The growth pattern of BNETs may be nodular but diffuse infiltration into adjacent neocortex and white matter is also frequently encountered. This growth pattern becomes even more evident using CD34 immunohistochemistry, as the class II CD34 epitope is not expressed in the adult normal mammalian central nervous system or any other neuroimmunological or neurodegenerative disease. In BNETs, CD34 immunolabeling presents with three common patterns (Fig. 4). Type I labels bulk tumor cells (Fig. 4e), Type II diffusely infiltrating tumor cells (Fig. 4h) and Type III what we called “tumor satellites”. These are small clusters or nodules of CD34 immunoreactive cells in remote cortical areas. These may not be detectable by H&E staining, and often cause misinterpretation as FCD Type IIIb [11]. Such satellites can be immunohistochemically identified even if small or fragmented surgical specimens are available for histopathological review. However, described patterns for CD34 immunoreactivity may not be simultaneously present in each tumor specimen. Some BNET will reveal all three patterns, which usually require an anatomically well-preserved surgical specimen. On the other hand, BNETs may only show Type II or III patterns, in particular if fragmented specimens are available. However, their presence is sufficient to classify them as BNET. So far, no other disease condition or normal brain cell population has been shown to express the class II CD34 epitope. Unfortunately, the nature and origin of CD34 immunoreactive cells have not been clarified in BNETs, but most likely present neoplastically transformed neural precursor cells [7], although normal precursor cells or any other normal adult cell population in the human brain were never shown to express the CD34 class II epitope [7].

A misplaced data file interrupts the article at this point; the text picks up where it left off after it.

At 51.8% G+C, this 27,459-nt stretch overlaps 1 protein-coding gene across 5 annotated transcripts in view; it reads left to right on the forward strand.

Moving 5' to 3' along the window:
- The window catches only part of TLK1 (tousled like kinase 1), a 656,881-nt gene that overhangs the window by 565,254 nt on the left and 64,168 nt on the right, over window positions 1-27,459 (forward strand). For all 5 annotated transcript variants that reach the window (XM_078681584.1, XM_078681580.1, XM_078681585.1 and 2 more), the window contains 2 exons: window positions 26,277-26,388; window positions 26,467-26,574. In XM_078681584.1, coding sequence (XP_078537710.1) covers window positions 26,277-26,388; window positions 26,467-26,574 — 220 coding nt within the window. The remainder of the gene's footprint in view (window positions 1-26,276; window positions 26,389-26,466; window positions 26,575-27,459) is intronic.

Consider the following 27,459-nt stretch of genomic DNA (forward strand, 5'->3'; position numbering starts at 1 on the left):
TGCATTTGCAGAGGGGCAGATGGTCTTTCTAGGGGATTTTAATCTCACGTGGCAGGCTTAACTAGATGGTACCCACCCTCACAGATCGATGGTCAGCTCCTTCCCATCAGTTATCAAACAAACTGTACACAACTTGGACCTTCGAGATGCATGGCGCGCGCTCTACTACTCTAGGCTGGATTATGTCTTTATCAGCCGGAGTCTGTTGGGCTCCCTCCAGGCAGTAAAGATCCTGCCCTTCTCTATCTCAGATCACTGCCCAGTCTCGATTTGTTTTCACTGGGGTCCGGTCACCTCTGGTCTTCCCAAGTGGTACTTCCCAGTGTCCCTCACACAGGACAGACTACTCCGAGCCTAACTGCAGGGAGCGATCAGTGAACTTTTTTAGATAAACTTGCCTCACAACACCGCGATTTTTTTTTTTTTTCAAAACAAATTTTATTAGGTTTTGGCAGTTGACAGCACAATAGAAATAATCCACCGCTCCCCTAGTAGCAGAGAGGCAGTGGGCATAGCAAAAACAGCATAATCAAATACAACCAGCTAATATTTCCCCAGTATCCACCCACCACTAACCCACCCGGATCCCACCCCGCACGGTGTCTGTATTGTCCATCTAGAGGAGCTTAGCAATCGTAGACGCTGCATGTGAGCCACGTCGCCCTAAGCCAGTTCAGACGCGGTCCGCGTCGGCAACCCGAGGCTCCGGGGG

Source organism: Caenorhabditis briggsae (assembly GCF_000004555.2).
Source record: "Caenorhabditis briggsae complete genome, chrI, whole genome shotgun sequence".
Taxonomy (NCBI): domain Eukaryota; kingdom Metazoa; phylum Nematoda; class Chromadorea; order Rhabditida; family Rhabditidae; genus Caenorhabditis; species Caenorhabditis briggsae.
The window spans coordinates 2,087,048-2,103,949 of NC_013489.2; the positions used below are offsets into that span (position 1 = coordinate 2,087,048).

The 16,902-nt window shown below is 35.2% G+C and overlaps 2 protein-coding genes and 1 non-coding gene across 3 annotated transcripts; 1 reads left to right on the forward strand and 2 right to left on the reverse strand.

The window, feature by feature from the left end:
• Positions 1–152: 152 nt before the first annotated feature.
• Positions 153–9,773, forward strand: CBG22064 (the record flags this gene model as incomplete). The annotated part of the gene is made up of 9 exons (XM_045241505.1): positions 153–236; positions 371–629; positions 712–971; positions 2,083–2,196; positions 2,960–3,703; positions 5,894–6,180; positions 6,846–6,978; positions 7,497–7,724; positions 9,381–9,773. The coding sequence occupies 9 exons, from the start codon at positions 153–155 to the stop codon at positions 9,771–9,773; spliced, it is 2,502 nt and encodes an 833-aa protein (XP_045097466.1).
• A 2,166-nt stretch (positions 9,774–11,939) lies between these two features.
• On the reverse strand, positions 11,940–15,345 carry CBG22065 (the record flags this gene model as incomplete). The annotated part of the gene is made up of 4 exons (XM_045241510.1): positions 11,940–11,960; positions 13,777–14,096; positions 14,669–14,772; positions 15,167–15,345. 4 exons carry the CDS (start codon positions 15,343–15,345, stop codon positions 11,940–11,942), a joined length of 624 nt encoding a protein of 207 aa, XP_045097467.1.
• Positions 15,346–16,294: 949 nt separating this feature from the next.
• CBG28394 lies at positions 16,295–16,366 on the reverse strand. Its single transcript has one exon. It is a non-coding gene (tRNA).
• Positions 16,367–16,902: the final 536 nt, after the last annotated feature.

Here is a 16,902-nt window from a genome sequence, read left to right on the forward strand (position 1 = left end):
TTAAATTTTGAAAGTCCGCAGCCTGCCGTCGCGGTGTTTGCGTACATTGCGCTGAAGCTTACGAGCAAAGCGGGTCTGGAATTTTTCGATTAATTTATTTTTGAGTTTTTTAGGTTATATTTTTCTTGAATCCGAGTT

A challenge for the differential diagnosis is to distinguish BNETs from other brain tumors expressing CD34, such as pleomorphic xanthoastrocytomas [73]. BNETs may also share cytological features of pilocytic astrocytomas and oligodendrogliomas, which need careful consideration (Figs. 4, 5). Immunohistochemical stainings using IDH1 and MAP2 will help to clarify their differential diagnoses [10].